tast

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See also: Tast and tašt

English[edit]

Noun[edit]

tast (plural tasts)

  1. Obsolete spelling of taste.
    • 1594, William Shakespeare, Lvcrece (First Quarto)‎[1], London: Printed by Richard Field, for Iohn Harrison, [], OCLC 236076664:
      The petty ſtreames that paie a dailie det / To their ſalt ſoveraigne with their freſh fals haſt, / Adde to his flowe, but alter not his taſt.
    • 1667, John Milton, Paradise Lost, Book 1, ll. 1-3
      the Fruit / Of that Forbidden Tree, whose mortal tast / Brought Death into the World

Anagrams[edit]


Catalan[edit]

Etymology[edit]

From tastar.

Pronunciation[edit]

Noun[edit]

tast m (plural tasts or tastos)

  1. tasting, trying (of food, wine)
  2. flavour, taste

Synonyms[edit]

Further reading[edit]


Danish[edit]

Verb[edit]

tast

  1. imperative of taste

Dutch[edit]

Pronunciation[edit]

  • (file)

Noun[edit]

tast m (uncountable)

  1. touch (tactile sense)

Derived terms[edit]

Verb[edit]

tast

  1. first-, second- and third-person singular present indicative of tasten
  2. imperative of tasten

Elfdalian[edit]

Etymology[edit]

Attested in 1622 as taste, of uncertain origin:

  • Contraction of Old Norse þar (when) + relative pronoun es + conjunction at (that) > *tarst > tast. Old Norse þar corresponds to modern dar, and cf. the form dest attested elsewhere in Ovansiljan, where the cognate to dar is der.
  • Contraction of elements corresponding to Old Norse þá (then) + relative pronoun es, with a final -t perhaps from an enclitic Old Norse at (that) or til (> te), or perhaps secondary, as in welest (cognate to Old Swedish vælis).

Pronunciation[edit]

Conjunction[edit]

tast

  1. until
    1622, Andreas Johannis Prytz, Comoedia om Konung Gustaf then första 1622:
    Wiljom gäma bort oss, taste ahn gohr iädå.
    We want to hide, until he goes away.
    1985, Hjalmar Larsson, Kunundsin kumb: lesubuok ǫ dalska:
    […]e’ war landsöwdindsin sjuov so add dsiwid feslae, wen so uld dsjäros tast kunundsin uld kumo.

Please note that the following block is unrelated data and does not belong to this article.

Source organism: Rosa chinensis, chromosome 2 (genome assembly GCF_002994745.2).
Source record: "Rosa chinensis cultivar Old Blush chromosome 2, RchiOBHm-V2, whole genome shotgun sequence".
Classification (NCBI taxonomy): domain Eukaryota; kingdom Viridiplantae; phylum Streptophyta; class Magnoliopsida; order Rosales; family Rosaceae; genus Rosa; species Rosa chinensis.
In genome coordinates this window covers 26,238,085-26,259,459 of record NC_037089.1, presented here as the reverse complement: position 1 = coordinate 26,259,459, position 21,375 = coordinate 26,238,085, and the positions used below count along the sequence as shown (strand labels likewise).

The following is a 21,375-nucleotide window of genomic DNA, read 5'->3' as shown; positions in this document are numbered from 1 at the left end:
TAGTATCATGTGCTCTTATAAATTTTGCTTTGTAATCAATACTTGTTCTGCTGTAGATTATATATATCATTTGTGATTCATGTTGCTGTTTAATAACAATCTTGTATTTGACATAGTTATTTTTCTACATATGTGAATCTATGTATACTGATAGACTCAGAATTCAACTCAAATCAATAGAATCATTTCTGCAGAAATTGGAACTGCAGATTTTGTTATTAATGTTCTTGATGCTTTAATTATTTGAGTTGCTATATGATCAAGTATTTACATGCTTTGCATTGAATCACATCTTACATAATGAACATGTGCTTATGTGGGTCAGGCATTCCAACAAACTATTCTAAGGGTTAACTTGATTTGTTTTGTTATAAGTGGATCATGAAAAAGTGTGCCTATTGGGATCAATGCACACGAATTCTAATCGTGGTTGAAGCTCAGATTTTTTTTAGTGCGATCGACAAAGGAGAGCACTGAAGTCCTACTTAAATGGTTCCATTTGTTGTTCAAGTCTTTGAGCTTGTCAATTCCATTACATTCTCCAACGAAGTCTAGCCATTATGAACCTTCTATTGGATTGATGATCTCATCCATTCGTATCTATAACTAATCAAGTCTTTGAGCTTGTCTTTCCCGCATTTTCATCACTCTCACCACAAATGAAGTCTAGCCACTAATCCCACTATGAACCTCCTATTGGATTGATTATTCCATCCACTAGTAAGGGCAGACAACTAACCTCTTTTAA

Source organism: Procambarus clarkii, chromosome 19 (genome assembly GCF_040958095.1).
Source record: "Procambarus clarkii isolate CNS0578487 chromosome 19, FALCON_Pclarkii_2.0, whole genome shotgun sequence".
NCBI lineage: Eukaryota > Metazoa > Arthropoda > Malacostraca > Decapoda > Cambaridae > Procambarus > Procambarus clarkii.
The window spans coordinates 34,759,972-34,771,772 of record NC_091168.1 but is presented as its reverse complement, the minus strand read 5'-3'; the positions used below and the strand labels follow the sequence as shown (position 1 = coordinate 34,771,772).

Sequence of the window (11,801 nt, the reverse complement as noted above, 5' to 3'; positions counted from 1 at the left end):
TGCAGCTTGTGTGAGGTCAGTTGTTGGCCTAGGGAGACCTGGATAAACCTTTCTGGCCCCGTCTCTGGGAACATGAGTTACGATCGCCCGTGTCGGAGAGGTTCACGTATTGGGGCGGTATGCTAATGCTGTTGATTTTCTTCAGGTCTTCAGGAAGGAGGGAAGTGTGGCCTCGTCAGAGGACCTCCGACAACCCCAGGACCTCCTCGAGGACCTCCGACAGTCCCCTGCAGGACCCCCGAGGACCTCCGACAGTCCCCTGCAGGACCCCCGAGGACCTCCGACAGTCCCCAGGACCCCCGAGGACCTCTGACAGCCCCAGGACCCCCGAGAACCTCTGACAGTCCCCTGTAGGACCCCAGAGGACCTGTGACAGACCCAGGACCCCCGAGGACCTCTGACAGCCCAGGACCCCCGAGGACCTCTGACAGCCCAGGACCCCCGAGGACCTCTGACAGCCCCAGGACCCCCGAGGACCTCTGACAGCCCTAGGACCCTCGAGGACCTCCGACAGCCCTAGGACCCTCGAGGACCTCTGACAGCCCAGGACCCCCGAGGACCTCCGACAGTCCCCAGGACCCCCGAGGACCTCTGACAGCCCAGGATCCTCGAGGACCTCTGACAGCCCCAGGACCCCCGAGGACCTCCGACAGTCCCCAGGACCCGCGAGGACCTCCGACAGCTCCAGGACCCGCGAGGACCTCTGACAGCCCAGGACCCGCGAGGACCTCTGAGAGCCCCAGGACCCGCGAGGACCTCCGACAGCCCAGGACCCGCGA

It was the governor himself who had suggested what should be done until the king would come.

Preposition[edit]

tast

  1. until
    1985, Hjalmar Larsson, Kunundsin kumb: lesubuok ǫ dalska:
    Dier uld wår i Öwdalim fro lovda’n tast um sunda’n, do dier uld dsjäwå sig åw.
    They were going to be in Övdaln from Saturday until Sunday, when they were planning on leaving.

References[edit]

  • Stig Björklund (1956) , “Älvdalsmålet i Andreas Johannis Prytz' Comoedia om Konung Gustaf then första 1622”, in Svenska landsmål och svenskt folkliv[2], volume 79:Appendix, Stockholm: P.A. Norstedt & Söner

Norwegian Bokmål[edit]

Etymology 1[edit]

From Italian tasto, via German Taste

Noun[edit]

tast m (definite singular tasten, indefinite plural taster, definite plural tastene)

  1. a key (on a keyboard)
Derived terms[edit]
Related terms[edit]

Etymology 2[edit]

Verb[edit]

tast

  1. imperative of taste

References[edit]


Norwegian Nynorsk[edit]

Etymology[edit]

From Italian tasto, via German Taste

Noun[edit]

tast m (definite singular tasten, indefinite plural tastar, definite plural tastane)

  1. a key (on a keyboard)

Derived terms[edit]

Related terms[edit]

References[edit]


Serbo-Croatian[edit]

Etymology[edit]

From Proto-Slavic *tьstь.

Noun[edit]

tȁst m (Cyrillic spelling та̏ст)

  1. (dialectal, Bosnia, Serbia) father-in-law (one's wife's father)

Usage notes[edit]

  • In Croatia, the word only appears in certain dialects while its equivalent, punac, is more commonly used nationally.

Declension[edit]

See also[edit]


Slovene[edit]

Etymology[edit]

From Proto-Slavic *tьstь.

Pronunciation[edit]

Noun[edit]

tȃst m anim (female equivalent tášča)

  1. father-in-law

Inflection[edit]

Masculine anim., hard o-stem
nom. sing. tást
gen. sing. tásta
singular dual plural
nominative tást tásta tásti
accusative tásta tásta táste
genitive tásta tástov tástov
dative tástu tástoma tástom
locative tástu tástih tástih
instrumental tástom tástoma tásti

Further reading[edit]

  • tast”, in Slovarji Inštituta za slovenski jezik Frana Ramovša ZRC SAZU, portal Fran